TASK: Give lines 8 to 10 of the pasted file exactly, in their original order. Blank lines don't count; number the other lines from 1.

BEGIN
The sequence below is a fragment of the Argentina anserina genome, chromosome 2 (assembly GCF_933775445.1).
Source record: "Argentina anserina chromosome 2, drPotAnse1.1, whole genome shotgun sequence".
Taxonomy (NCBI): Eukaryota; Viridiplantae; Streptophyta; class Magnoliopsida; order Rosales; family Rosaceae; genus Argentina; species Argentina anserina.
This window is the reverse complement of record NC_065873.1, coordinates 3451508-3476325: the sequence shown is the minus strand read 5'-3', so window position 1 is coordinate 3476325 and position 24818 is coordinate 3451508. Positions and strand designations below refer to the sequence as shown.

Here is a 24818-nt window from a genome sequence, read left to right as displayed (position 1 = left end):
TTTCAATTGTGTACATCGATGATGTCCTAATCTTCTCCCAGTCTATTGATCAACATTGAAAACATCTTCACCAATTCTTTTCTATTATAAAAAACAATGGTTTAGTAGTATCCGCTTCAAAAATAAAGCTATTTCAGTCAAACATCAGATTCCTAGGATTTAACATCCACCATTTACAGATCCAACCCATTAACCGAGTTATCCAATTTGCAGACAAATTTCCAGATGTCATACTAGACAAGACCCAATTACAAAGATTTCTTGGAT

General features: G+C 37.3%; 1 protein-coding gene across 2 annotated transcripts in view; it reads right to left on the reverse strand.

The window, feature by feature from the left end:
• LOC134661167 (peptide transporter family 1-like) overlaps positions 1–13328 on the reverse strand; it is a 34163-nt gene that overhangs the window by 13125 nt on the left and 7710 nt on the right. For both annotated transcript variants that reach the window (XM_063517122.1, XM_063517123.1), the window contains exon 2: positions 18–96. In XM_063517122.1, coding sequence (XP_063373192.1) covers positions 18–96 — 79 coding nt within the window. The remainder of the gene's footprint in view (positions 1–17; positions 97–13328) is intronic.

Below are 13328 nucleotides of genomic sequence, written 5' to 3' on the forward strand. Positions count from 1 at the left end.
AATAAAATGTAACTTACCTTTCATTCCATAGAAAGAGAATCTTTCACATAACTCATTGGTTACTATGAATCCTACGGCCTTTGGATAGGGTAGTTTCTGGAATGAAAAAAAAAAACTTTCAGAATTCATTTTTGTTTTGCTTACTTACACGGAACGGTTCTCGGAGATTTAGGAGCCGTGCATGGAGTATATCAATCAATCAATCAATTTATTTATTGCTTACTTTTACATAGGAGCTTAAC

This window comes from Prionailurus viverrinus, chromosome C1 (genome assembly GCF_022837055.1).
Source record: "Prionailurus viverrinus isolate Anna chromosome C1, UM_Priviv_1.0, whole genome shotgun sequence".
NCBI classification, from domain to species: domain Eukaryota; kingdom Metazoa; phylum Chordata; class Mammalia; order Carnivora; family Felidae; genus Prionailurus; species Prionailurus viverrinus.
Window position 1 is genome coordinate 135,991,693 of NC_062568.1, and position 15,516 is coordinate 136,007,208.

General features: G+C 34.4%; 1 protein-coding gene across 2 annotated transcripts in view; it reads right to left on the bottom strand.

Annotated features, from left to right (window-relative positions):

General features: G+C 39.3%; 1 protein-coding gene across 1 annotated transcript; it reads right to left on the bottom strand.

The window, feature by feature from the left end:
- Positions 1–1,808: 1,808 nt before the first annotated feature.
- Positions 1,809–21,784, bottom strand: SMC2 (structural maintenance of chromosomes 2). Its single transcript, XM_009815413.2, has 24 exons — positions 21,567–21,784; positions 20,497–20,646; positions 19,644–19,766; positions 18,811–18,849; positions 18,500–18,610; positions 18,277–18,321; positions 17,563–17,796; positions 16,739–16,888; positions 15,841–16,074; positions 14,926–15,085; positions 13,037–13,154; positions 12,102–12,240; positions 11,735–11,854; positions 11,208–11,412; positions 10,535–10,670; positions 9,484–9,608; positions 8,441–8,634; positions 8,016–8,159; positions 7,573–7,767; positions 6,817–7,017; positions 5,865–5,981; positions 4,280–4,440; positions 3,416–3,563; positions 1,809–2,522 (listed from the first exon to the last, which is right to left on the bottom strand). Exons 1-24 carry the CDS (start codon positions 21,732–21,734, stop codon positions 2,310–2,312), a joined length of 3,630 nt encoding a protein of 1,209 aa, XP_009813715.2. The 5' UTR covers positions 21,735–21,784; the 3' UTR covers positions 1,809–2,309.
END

The window, feature by feature from the left end:
• LOC134661167 (peptide transporter family 1-like) overlaps positions 1–13328 on the reverse strand; it is a 34163-nt gene that overhangs the window by 13125 nt on the left and 7710 nt on the right. For both annotated transcript variants that reach the window (XM_063517122.1, XM_063517123.1), the window contains exon 2: positions 18–96. In XM_063517122.1, coding sequence (XP_063373192.1) covers positions 18–96 — 79 coding nt within the window. The remainder of the gene's footprint in view (positions 1–17; positions 97–13328) is intronic.

Below are 13328 nucleotides of genomic sequence, written 5' to 3' on the forward strand. Positions count from 1 at the left end.